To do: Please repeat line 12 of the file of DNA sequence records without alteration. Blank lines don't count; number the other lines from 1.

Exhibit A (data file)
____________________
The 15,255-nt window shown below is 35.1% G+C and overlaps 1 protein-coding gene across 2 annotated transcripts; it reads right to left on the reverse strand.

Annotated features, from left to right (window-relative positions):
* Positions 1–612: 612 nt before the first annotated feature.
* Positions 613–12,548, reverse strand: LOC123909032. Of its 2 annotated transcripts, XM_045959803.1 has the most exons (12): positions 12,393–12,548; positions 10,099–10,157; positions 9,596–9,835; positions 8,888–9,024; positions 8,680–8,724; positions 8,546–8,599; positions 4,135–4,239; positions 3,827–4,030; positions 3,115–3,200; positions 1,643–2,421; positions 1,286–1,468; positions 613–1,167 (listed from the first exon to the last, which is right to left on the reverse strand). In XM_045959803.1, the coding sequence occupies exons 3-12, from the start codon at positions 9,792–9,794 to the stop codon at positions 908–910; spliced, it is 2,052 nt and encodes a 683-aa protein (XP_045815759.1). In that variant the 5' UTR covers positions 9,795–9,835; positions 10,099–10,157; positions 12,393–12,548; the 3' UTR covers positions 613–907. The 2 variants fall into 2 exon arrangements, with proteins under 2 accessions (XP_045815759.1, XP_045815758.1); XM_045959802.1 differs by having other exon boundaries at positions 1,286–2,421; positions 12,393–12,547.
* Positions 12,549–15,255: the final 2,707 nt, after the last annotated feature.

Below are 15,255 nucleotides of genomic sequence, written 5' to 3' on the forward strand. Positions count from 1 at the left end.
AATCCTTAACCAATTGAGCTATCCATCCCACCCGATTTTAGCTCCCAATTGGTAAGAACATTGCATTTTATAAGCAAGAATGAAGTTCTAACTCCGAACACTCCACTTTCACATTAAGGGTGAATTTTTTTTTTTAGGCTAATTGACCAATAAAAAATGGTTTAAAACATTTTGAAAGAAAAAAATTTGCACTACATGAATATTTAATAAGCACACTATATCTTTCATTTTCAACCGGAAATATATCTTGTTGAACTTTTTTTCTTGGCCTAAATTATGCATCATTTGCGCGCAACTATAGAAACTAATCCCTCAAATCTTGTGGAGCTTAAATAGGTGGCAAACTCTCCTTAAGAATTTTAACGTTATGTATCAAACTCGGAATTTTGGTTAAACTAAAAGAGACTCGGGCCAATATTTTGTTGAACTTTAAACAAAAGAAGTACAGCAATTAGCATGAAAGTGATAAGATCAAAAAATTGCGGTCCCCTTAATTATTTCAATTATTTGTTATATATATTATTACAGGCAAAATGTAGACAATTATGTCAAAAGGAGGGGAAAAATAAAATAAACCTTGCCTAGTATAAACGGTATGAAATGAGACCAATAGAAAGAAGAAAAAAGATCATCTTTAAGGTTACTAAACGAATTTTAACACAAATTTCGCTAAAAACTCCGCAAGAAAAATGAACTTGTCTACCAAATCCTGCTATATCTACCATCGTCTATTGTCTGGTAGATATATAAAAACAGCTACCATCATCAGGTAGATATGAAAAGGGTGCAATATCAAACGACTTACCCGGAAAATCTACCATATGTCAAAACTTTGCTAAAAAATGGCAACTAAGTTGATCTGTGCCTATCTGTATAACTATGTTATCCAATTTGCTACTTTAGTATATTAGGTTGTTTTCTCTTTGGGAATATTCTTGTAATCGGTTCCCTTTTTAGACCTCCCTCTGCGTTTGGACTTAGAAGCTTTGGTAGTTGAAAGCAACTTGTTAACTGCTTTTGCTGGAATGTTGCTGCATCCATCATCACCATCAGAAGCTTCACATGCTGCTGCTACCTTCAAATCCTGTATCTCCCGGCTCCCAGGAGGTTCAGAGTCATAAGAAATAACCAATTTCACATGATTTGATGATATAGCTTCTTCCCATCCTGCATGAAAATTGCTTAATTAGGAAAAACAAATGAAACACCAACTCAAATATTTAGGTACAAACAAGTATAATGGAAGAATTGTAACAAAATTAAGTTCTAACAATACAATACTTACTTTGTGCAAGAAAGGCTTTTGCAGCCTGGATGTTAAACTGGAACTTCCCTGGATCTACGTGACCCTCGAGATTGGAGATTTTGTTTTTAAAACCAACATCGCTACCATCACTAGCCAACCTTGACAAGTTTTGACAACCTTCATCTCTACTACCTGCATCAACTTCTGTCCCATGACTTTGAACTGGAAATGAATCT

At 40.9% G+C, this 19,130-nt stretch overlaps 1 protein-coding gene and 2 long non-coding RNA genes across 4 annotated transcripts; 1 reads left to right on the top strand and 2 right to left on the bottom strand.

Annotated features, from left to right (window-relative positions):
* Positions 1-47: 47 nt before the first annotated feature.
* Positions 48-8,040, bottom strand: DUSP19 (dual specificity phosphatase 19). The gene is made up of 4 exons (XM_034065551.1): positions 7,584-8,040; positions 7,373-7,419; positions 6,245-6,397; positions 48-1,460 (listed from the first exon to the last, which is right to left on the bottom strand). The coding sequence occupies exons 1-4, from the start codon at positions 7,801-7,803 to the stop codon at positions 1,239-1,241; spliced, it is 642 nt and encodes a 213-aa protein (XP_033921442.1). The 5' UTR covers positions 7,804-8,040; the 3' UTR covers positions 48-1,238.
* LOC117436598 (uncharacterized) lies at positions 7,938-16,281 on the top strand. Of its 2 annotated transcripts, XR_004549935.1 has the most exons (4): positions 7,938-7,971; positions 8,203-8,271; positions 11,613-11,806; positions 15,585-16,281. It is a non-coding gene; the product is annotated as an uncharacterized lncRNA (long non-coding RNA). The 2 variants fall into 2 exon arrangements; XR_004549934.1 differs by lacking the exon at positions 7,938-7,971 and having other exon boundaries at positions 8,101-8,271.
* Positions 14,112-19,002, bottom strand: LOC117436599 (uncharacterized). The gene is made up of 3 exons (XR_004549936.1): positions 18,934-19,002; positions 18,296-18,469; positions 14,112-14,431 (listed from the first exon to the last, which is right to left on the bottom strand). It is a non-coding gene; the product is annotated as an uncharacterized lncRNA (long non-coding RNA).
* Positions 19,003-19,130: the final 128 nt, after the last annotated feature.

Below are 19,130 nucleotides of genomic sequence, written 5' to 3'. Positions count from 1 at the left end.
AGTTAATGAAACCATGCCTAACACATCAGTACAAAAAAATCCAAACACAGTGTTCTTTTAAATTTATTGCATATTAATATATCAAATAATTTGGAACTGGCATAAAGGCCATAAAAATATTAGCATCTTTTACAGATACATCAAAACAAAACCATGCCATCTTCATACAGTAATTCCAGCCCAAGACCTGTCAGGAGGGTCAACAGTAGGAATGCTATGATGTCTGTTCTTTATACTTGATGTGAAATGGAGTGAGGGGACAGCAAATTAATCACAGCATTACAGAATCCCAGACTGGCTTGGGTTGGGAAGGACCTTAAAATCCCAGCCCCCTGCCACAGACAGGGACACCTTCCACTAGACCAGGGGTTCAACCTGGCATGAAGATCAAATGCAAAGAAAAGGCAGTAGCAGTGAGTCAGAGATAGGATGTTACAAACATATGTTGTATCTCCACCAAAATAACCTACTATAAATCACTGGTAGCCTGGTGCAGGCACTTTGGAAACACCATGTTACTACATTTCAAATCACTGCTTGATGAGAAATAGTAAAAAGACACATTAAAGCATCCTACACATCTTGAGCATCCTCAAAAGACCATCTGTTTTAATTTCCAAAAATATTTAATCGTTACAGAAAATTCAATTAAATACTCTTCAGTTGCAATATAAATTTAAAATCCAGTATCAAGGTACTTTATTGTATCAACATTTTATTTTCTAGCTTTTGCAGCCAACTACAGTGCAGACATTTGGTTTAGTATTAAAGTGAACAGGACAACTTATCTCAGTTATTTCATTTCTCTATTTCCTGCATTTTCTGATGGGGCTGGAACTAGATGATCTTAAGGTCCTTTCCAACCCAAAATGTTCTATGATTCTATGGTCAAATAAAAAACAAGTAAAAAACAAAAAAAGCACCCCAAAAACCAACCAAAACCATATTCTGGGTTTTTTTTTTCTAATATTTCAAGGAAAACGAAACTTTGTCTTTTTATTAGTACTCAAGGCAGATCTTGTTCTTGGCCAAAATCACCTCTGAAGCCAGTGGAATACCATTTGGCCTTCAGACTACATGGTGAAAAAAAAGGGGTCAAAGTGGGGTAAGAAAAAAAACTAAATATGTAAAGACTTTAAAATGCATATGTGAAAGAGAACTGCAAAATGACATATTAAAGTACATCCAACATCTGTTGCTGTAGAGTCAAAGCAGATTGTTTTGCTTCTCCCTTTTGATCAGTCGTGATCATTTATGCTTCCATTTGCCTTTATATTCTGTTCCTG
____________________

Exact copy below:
* LOC117436598 (uncharacterized) lies at positions 7,938-16,281 on the top strand. Of its 2 annotated transcripts, XR_004549935.1 has the most exons (4): positions 7,938-7,971; positions 8,203-8,271; positions 11,613-11,806; positions 15,585-16,281. It is a non-coding gene; the product is annotated as an uncharacterized lncRNA (long non-coding RNA). The 2 variants fall into 2 exon arrangements; XR_004549934.1 differs by lacking the exon at positions 7,938-7,971 and having other exon boundaries at positions 8,101-8,271.